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Why PayPal’s stock market kicking leaves a recovery opportunity
Growth worries have put the brakes on PayPal’s exceptional share price progress since the summer, but we believe that a major cloud has been lifted recently that could spark a recovery.
San Jose-based PayPal is probably the most familiar online payments platform to readers. It was the first digital payment company of scale and remains the world’s dominant digital wallet provider with more than 30 million online merchants signed up, at least twice that of Facebook, now called Meta.
But after missing third quarter revenue forecasts and giving underwhelming fourth quarter to 31 December 2021 and 2022 guidance, hard growth questions are now getting asked and many investors have been selling. PayPal reported revenue of $6.18 billion versus $6.23 billion expected. Earnings per share came in at $1.11, after adjustments, compared to $1.07 forecast by analysts.
Shares in PayPal fell 12% in the days following the announcement on 8 November and out of the top 10 stakes of long-time fan Blue Whale Growth Fund (BD6PG78). It now has its lowest ever PayPal allocation at less than 2% of its £1.1 billion assets, confirmed manager Stephen Yiu.
‘We are reviewing our position,’ he told Shares in the wake of the announcement.
PayPal does remain among Fundsmith Equity’s (B41YBW7) top 10 holdings, as of 12 November 2021.
SOCIAL MEDIA SMOG
One dark cloud that has hovered over PayPal has been speculation that the payments company was mulling spending up to $45 billion to buy social media platform Pinterest. ‘I can see why it would do it,’ said Yiu, but multi-billion dollar acquisitions is not what Blue Whale signed up for. ‘The game has changed,’ the fund manager said.
Blue Whale was among many sceptical investors that were left cold by an expensive purchase of Pinterest. PayPal shares fell 11.5% in three days after the possible deal surfaced, a sign that investors doubted its wisdom.
PayPal was said to have seen Pinterest as a unique opportunity to connect with customers sooner in the shopping process, but because the two companies hadn’t nailed down a deal when the story leaked in October, it left the payments company in the awkward position of not being able to explain its rationale for the acquisition to shareholders.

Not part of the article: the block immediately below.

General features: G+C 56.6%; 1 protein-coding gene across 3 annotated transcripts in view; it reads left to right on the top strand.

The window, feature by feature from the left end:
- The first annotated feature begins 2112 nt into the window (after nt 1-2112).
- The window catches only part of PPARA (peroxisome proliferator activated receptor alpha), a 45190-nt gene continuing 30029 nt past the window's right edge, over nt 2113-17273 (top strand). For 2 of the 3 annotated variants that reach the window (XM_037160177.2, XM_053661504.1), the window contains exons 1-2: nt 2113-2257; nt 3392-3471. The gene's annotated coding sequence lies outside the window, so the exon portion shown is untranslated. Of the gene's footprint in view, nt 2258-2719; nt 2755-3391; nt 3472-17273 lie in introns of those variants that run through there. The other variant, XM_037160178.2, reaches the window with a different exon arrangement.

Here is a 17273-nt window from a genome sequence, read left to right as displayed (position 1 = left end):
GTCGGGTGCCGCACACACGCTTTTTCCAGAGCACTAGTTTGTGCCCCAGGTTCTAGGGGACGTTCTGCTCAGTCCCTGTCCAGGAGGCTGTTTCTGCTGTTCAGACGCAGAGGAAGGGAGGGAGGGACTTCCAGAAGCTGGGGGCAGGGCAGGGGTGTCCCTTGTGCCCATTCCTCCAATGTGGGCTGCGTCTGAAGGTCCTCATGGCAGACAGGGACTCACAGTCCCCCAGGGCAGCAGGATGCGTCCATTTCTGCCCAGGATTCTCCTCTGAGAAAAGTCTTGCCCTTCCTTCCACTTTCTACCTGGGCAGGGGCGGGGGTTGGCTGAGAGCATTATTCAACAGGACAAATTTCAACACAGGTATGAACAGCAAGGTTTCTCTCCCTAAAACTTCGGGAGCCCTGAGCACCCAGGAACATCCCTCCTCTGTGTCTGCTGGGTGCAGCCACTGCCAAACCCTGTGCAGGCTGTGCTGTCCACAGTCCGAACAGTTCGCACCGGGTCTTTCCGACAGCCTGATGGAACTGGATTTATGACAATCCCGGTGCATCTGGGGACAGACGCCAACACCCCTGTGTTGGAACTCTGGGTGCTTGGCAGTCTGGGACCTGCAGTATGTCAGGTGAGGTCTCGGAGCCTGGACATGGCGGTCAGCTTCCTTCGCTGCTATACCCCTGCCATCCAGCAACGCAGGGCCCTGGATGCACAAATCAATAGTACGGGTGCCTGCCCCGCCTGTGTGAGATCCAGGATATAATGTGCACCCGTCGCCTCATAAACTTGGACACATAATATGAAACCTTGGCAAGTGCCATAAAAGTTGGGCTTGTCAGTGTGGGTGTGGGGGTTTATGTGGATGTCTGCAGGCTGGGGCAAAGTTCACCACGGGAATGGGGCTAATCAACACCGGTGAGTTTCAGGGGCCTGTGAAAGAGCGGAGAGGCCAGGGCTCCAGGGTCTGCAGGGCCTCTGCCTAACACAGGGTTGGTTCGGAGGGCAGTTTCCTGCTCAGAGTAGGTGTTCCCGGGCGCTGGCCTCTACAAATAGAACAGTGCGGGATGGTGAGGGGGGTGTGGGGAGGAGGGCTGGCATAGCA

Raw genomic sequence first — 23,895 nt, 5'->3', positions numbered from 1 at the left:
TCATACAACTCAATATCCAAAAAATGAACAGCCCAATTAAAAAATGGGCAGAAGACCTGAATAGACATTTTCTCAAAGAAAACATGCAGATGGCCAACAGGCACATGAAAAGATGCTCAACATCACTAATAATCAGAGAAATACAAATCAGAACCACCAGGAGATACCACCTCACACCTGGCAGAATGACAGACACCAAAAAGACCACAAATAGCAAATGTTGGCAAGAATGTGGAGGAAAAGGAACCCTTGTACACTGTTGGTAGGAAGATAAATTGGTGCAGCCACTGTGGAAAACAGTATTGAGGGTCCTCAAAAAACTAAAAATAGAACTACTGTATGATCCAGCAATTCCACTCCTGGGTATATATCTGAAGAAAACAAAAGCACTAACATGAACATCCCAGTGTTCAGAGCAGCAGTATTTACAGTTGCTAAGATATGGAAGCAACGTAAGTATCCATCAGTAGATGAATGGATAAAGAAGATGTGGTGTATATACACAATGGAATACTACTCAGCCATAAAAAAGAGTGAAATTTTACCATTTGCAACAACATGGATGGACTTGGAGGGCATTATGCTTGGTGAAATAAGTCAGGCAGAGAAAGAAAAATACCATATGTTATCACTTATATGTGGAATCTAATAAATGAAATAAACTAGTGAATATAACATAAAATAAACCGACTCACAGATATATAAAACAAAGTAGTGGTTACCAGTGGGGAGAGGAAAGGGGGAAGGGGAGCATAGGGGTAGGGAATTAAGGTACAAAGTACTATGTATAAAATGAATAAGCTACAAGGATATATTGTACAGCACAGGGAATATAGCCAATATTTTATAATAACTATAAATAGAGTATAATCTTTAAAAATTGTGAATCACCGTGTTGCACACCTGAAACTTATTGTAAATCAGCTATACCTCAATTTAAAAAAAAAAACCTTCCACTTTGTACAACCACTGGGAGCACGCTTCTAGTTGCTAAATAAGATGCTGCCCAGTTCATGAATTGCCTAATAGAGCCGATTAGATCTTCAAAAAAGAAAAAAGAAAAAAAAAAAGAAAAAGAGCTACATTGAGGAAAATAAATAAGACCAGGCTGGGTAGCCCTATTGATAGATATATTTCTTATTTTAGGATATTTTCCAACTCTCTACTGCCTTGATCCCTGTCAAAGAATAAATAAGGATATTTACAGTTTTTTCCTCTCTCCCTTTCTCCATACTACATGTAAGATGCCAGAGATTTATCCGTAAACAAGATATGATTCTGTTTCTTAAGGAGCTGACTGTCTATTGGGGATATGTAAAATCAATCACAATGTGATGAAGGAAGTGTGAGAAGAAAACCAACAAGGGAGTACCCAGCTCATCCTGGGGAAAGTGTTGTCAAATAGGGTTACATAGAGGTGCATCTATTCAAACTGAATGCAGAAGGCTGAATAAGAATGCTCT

The question of rationale is now redundant after PayPal said in a subsequent statement that it was ‘not pursuing an acquisition of Pinterest at this time’.
Alternative acquisitions could emerge in time but for now it leaves PayPal to concentrate on its organic growth opportunities. On this front there was good news in the third quarter update from Venmo. It is another PayPal payments platform that was targeted at millennials in the mobile and social media space, one used to seed the next generation of PayPal users.
It looks like Amazon also wants to use Venmo to attract younger shoppers after the pair struck an agreement that allows Amazon shoppers to check out using the payments app from 2022. ‘This is obviously a very significant effort in our Venmo monetisation efforts,’ PayPal chief executive Dan Schulman said of the agreement.
BREAKING NEW PAYMENTS GROUND
This is landmark stuff, according to Stephen Yiu. ‘Amazon has never done payment partnerships - it has always required credit and debit cards or its own Amazon Pay app,’ the Blue Whale manager said.
Venmo has more than 80 million users in the US.
The Venmo app deal with Amazon comes as PayPal prepares for an eBay-less future. Six years after the companies split apart, eBay is in the process of transitioning sellers off PayPal and onto its own payment system. PayPal said volume on eBay marketplaces dropped 45% in the quarter and now represents less than 4% of revenue.
PayPal remains highly ambitious. It had 416 million users in total at the end of September this year and is aiming to almost double that base to 750 million by 2025 or 2026. Deeper expansion in established US and European markets will be important, but the big growth drivers remain China and India.
That’s a big ask, believes Blue Whale’s Stephen Yiu, and potentially means adding millions of consumers that will be of lower value to PayPal. The implications of this for the company’s rough 21% net profit margins forecast for the current year remains unclear, but it is another reason to pause for thought, in the fund manager’s eyes.
Yet having fallen from a record $308.53 in July 2021 to the current $208.30, we believe the share price may be over-egging the doubts and not giving fair credit to PayPal’s ongoing opportunities.
Consensus forecasts call for earnings growth of 16% next year before a return to the mid-20s in 2023, implying $5.40 earnings per share and $6.81 from the $4.61 anticipated for the full year 2021, for a 2022 price to earnings multiple of 38, falling to 30.5 the year after.
Disclaimer: The author Steven Frazer owns shares in Blue Whale Growth Fund and Fundsmith Equity